Vail Daily parent buys Grand County papers
Vail, CO, Colorado
The Vail Daily’s parent company announced this week it has bought four newspapers in Grand County.
Colorado Mountain News Media General Manager Steve Pope announced this week the company has purchased Granby’s Sky-Hi News, the Winter Park Manifest, Kremmling’s Middle Park Times, the Grand Lake Prospector, and the Daily Tribune.
“It’s difficult to say good-bye, but it’s time to move on,” said Bill Johnson, who has owned the papers for almost 30 years. “Colorado Mountain News Media will bring in new technology and fresh ideas so the papers can move forward.”
Kim Burner, currently general manager of the Bargain Hunter and previously the general manager of the Eagle Valley Enterprise, has been named the new publisher for the newspapers.
“This is an exciting opportunity for Colorado Mountain News Media and for the communities these newspapers have served so well. I’m looking forward to building the newspapers and working for the communities,” said Burner.
Burner, who lives in Gypsum, said she and her family will move to Grand County as soon as they can find a home.
Pope said the Grand County papers will be a good fit for Colorado Mountain News Media.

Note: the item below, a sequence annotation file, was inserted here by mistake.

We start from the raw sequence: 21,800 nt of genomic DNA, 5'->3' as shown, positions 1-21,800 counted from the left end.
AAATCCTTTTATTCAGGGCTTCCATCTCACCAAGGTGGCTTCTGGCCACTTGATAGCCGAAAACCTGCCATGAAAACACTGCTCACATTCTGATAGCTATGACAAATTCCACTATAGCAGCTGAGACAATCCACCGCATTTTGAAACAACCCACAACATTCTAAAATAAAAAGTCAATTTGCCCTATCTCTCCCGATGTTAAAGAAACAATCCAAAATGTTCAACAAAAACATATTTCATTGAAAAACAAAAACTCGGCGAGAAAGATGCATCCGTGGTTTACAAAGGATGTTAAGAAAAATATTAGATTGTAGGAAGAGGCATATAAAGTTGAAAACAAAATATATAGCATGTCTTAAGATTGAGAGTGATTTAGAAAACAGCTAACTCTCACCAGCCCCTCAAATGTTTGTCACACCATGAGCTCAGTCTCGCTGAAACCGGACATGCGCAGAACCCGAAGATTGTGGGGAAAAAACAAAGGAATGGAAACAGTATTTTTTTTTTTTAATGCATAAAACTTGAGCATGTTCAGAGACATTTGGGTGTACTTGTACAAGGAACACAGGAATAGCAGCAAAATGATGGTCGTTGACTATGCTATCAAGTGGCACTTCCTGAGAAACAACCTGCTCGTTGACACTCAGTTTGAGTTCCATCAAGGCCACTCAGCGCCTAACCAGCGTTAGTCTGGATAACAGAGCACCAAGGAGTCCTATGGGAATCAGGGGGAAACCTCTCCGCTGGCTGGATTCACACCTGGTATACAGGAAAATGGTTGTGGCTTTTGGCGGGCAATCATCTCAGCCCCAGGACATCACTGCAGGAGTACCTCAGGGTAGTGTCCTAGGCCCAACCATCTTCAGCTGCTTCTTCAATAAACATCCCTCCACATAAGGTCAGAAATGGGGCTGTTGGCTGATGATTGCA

“We intend to maintain the local focus and promise to bring them to even higher levels of service in the future,” Pope said.
Patrick Brower, editor and publisher of the Sky-Hi News in Granby, said the change in ownership was a good move.
“Bill and I had been wanting to make some changes in the papers for a while. We realized it was time to let someone else come in and make those changes. We’d seen Colorado Mountain News Media take its papers ” particularly in Summit County ” through those same changes already and we knew what they could do.
“This area is a lot like Summit County was 15 or 20 years ago. They know what has to be done and they know how to do it.”
But Brower and Johnson have guided their newspapers through one wrenching change, on June 4, 2004, when area resident Marv Heemeyer used a 60-ton, heavily armored bulldozer to demolish the Sky-Hi News building in Granby, along with a dozen other downtown buildings, before killing himself.
Although the Granby building served as the central production facility and printing plant for all the group’s papers, not one edition was missed.
Johnson and Brower set up emergency headquarters in the tiny Winter Park Manifest office. Brower managed to rescue two vital computers from the wreckage and the papers stayed in business.
Within weeks, they had rescued the press from the demolished building and moved it and the rest of their operations to a nearby middle school that had been closed and slated for demolition.
They operated from that school for almost a year and then, in May 2005, they moved into their new building, back in the heart of Granby.
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